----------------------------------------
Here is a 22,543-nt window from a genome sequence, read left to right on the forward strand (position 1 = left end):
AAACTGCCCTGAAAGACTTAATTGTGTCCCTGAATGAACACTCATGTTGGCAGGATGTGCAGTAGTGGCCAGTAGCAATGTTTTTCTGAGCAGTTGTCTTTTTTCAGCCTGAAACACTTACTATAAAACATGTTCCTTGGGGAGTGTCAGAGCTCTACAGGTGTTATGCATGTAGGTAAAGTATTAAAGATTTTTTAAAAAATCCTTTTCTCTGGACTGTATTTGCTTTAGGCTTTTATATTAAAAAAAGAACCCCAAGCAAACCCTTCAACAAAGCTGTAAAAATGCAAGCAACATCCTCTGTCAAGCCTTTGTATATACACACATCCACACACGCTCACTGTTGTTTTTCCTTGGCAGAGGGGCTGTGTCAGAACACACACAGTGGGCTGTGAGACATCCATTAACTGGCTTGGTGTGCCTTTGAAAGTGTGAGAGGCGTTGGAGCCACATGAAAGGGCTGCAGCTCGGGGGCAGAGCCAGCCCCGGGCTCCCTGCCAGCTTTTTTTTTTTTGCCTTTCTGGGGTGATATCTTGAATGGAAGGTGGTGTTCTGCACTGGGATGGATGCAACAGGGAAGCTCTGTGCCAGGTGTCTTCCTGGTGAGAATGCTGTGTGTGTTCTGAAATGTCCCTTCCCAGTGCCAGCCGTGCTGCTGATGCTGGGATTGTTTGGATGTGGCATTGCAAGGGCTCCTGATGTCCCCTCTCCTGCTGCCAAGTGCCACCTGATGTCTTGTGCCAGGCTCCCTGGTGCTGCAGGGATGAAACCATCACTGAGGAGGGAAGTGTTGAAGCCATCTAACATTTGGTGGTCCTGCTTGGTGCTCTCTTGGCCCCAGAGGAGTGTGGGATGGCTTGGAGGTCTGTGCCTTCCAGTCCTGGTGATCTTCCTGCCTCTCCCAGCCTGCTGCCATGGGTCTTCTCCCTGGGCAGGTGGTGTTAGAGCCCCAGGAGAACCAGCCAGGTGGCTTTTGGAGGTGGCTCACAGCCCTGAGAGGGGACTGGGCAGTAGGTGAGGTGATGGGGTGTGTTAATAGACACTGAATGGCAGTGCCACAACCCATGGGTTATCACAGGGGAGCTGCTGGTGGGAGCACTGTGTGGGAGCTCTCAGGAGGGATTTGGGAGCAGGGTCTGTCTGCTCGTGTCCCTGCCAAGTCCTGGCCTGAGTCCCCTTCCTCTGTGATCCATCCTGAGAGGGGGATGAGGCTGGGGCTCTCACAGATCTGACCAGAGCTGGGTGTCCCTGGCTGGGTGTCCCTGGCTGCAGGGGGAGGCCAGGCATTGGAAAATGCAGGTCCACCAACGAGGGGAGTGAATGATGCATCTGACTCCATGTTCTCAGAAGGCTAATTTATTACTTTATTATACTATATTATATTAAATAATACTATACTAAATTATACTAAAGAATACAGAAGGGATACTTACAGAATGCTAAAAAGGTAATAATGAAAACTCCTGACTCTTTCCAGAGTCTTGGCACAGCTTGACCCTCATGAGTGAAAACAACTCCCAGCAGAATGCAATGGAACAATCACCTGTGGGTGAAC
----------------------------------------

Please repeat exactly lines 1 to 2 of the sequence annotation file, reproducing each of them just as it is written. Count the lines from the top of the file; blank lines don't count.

Here is a 22,543-nt window from a genome sequence, read left to right on the forward strand (position 1 = left end):
AAACTGCCCTGAAAGACTTAATTGTGTCCCTGAATGAACACTCATGTTGGCAGGATGTGCAGTAGTGGCCAGTAGCAATGTTTTTCTGAGCAGTTGTCTTTTTTCAGCCTGAAACACTTACTATAAAACATGTTCCTTGGGGAGTGTCAGAGCTCTACAGGTGTTATGCATGTAGGTAAAGTATTAAAGATTTTTTAAAAAATCCTTTTCTCTGGACTGTATTTGCTTTAGGCTTTTATATTAAAAAAAGAACCCCAAGCAAACCCTTCAACAAAGCTGTAAAAATGCAAGCAACATCCTCTGTCAAGCCTTTGTATATACACACATCCACACACGCTCACTGTTGTTTTTCCTTGGCAGAGGGGCTGTGTCAGAACACACACAGTGGGCTGTGAGACATCCATTAACTGGCTTGGTGTGCCTTTGAAAGTGTGAGAGGCGTTGGAGCCACATGAAAGGGCTGCAGCTCGGGGGCAGAGCCAGCCCCGGGCTCCCTGCCAGCTTTTTTTTTTTTGCCTTTCTGGGGTGATATCTTGAATGGAAGGTGGTGTTCTGCACTGGGATGGATGCAACAGGGAAGCTCTGTGCCAGGTGTCTTCCTGGTGAGAATGCTGTGTGTGTTCTGAAATGTCCCTTCCCAGTGCCAGCCGTGCTGCTGATGCTGGGATTGTTTGGATGTGGCATTGCAAGGGCTCCTGATGTCCCCTCTCCTGCTGCCAAGTGCCACCTGATGTCTTGTGCCAGGCTCCCTGGTGCTGCAGGGATGAAACCATCACTGAGGAGGGAAGTGTTGAAGCCATCTAACATTTGGTGGTCCTGCTTGGTGCTCTCTTGGCCCCAGAGGAGTGTGGGATGGCTTGGAGGTCTGTGCCTTCCAGTCCTGGTGATCTTCCTGCCTCTCCCAGCCTGCTGCCATGGGTCTTCTCCCTGGGCAGGTGGTGTTAGAGCCCCAGGAGAACCAGCCAGGTGGCTTTTGGAGGTGGCTCACAGCCCTGAGAGGGGACTGGGCAGTAGGTGAGGTGATGGGGTGTGTTAATAGACACTGAATGGCAGTGCCACAACCCATGGGTTATCACAGGGGAGCTGCTGGTGGGAGCACTGTGTGGGAGCTCTCAGGAGGGATTTGGGAGCAGGGTCTGTCTGCTCGTGTCCCTGCCAAGTCCTGGCCTGAGTCCCCTTCCTCTGTGATCCATCCTGAGAGGGGGATGAGGCTGGGGCTCTCACAGATCTGACCAGAGCTGGGTGTCCCTGGCTGGGTGTCCCTGGCTGCAGGGGGAGGCCAGGCATTGGAAAATGCAGGTCCACCAACGAGGGGAGTGAATGATGCATCTGACTCCATGTTCTCAGAAGGCTAATTTATTACTTTATTATACTATATTATATTAAATAATACTATACTAAATTATACTAAAGAATACAGAAGGGATACTTACAGAATGCTAAAAAGGTAATAATGAAAACTCCTGACTCTTTCCAGAGTCTTGGCACAGCTTGACCCTCATGAGTGAAAACAACTCCCAGCAGAATGCAATGGAACAATCACCTGTGGGTGAAC